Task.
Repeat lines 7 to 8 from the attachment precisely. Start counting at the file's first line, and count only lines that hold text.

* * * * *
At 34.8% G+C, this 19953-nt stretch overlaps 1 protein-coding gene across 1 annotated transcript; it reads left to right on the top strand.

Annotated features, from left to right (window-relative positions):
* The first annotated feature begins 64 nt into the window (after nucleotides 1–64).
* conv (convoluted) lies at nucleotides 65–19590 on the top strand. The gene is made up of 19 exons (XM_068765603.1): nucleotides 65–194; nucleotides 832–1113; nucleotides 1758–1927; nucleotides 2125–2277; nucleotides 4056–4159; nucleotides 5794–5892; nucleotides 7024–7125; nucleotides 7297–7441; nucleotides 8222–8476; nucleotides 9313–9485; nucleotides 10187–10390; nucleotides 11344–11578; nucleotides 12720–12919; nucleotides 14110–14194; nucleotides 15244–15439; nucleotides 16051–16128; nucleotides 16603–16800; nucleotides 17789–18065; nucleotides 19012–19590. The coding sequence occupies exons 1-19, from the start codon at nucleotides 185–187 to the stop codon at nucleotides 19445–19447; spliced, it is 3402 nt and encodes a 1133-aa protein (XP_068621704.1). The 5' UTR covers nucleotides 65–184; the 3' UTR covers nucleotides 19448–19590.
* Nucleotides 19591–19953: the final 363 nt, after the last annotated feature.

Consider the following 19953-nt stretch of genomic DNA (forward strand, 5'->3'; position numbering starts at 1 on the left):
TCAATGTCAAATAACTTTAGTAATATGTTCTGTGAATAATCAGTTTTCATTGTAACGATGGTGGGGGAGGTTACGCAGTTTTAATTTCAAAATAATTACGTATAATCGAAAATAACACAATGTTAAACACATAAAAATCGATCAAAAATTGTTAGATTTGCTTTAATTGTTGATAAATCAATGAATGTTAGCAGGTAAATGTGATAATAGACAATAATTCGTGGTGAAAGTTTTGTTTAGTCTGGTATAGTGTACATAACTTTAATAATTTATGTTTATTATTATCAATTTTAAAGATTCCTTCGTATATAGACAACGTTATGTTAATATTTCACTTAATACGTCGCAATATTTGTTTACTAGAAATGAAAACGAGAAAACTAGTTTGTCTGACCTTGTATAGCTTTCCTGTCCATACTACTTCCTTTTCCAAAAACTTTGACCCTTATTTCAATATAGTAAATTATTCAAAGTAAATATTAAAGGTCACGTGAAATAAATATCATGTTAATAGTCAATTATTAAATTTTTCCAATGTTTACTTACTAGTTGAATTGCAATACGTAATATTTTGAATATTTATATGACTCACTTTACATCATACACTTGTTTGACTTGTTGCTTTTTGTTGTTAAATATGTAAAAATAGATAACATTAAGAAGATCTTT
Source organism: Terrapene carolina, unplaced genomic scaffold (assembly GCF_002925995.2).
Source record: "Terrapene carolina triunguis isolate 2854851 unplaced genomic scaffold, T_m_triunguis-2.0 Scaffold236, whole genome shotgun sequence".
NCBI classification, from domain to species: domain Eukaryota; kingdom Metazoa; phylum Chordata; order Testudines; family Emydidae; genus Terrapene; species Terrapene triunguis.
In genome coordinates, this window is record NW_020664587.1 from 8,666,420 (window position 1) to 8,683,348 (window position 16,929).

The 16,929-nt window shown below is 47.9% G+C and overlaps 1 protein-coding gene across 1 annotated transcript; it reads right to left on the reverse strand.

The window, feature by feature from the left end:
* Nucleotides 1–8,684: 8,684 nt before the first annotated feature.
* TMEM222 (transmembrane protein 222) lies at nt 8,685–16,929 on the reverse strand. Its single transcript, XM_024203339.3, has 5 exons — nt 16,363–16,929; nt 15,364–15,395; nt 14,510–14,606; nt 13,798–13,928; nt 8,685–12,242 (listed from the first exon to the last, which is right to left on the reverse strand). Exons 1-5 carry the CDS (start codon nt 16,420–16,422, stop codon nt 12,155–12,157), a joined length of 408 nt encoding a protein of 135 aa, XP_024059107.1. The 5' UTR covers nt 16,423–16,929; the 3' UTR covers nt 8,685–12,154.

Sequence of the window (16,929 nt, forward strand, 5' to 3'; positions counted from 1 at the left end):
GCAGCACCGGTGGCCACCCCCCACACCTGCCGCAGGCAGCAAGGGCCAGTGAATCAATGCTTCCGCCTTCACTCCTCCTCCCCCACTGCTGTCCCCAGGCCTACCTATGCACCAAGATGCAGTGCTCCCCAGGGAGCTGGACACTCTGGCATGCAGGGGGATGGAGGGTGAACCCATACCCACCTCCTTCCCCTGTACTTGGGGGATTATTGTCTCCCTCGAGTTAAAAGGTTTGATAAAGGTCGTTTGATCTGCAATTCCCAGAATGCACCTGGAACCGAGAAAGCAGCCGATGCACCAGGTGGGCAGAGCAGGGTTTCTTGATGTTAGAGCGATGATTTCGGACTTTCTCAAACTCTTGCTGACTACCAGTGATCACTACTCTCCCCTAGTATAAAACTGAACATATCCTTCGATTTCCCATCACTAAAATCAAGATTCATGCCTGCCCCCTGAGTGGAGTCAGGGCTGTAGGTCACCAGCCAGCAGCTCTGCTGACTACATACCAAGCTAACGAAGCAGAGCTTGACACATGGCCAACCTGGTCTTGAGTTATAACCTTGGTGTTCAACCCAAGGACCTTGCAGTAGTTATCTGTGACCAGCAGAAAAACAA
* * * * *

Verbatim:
TCAATGTCAAATAACTTTAGTAATATGTTCTGTGAATAATCAGTTTTCATTGTAACGATGGTGGGGGAGGTTACGCAGTTTTAATTTCAAAATAATTACGTATAATCGAAAATAACACAATGTTAAACACATAAAAATCGATCAAAAATTGTTAGATTTGCTTTAATTGTTGATAAATCAATGAATGTTAGCAGGTAAATGTGATAATAGACAATAATTCGTGGTGAAAGTTTTGTTTAGTCTGGTATAGTGTACATAACTTTAATAATTTATGTTTATTATTATCAATTTTAAAGATTCCTTCGTATATAGACAACGTTATGTTAATATTTCACTTAATACGTCGCAATATTTGTTTACTAGAAATGAAAACGAGAAAACTAGTTTGTCTGACCTTGTATAGCTTTCCTGTCCATACTACTTCCTTTTCCAAAAACTTTGACCCTTATTTCAATATAGTAAATTATTCAAAGTAAATATTAAAGGTCACGTGAAATAAATATCATGTTAATAGTCAATTATTAAATTTTTCCAATGTTTACTTACTAGTTGAATTGCAATACGTAATATTTTGAATATTTATATGACTCACTTTACATCATACACTTGTTTGACTTGTTGCTTTTTGTTGTTAAATATGTAAAAATAGATAACATTAAGAAGATCTTT
Source organism: Terrapene carolina, unplaced genomic scaffold (assembly GCF_002925995.2).